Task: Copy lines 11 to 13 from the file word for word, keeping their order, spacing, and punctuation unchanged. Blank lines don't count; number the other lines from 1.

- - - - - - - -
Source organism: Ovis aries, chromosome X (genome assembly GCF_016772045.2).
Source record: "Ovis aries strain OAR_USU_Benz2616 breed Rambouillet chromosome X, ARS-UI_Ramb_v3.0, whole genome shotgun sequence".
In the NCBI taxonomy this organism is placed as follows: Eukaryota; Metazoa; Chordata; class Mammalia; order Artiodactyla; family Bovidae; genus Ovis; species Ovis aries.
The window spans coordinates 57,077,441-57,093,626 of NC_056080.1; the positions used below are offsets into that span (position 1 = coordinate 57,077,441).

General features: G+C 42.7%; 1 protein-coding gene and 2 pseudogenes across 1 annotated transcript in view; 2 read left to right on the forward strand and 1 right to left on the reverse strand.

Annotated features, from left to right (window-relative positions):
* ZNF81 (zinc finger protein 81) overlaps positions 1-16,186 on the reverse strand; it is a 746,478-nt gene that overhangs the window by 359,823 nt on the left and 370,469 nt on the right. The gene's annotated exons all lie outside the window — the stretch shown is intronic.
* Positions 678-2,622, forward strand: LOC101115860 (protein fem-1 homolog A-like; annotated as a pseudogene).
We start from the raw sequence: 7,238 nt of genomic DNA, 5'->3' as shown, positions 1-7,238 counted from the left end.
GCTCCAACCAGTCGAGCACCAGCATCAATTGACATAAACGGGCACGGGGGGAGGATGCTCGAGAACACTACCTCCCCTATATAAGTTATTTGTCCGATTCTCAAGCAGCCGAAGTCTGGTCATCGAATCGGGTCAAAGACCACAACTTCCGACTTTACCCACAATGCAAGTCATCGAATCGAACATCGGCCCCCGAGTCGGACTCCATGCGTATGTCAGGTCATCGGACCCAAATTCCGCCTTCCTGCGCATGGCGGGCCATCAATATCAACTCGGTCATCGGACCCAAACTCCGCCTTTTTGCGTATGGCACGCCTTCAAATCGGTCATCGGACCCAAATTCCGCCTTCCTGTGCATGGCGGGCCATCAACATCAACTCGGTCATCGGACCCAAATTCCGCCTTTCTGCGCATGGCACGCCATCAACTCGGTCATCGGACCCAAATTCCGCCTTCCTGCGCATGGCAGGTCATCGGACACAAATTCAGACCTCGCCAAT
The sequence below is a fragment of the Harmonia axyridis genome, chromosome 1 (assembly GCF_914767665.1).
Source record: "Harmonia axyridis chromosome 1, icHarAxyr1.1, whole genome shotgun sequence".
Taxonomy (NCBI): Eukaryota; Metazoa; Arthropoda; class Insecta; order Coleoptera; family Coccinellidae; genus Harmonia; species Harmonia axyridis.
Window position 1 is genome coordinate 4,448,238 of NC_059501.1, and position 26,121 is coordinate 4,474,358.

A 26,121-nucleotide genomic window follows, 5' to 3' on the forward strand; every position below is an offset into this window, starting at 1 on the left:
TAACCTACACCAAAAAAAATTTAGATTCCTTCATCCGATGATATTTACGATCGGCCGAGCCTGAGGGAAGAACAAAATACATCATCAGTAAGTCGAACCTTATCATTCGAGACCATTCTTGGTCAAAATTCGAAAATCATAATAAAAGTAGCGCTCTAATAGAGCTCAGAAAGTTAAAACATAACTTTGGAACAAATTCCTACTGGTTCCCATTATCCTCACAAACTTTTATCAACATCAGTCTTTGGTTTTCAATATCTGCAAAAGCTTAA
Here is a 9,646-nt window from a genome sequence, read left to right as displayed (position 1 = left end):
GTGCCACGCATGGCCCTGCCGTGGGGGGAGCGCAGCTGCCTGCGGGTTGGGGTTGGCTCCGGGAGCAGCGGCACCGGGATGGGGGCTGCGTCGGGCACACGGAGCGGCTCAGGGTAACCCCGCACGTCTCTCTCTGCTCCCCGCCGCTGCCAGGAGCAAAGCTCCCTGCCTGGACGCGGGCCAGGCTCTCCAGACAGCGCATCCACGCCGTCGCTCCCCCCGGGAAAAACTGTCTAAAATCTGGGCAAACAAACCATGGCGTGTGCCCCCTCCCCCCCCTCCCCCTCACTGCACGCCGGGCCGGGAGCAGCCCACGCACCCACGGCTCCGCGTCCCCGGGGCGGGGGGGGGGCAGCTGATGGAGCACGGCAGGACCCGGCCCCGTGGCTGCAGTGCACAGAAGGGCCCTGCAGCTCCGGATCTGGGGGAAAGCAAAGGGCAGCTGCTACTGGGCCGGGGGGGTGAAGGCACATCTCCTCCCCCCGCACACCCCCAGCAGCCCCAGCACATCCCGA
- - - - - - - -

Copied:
The sequence below is a fragment of the Harmonia axyridis genome, chromosome 1 (assembly GCF_914767665.1).
Source record: "Harmonia axyridis chromosome 1, icHarAxyr1.1, whole genome shotgun sequence".
Taxonomy (NCBI): Eukaryota; Metazoa; Arthropoda; class Insecta; order Coleoptera; family Coccinellidae; genus Harmonia; species Harmonia axyridis.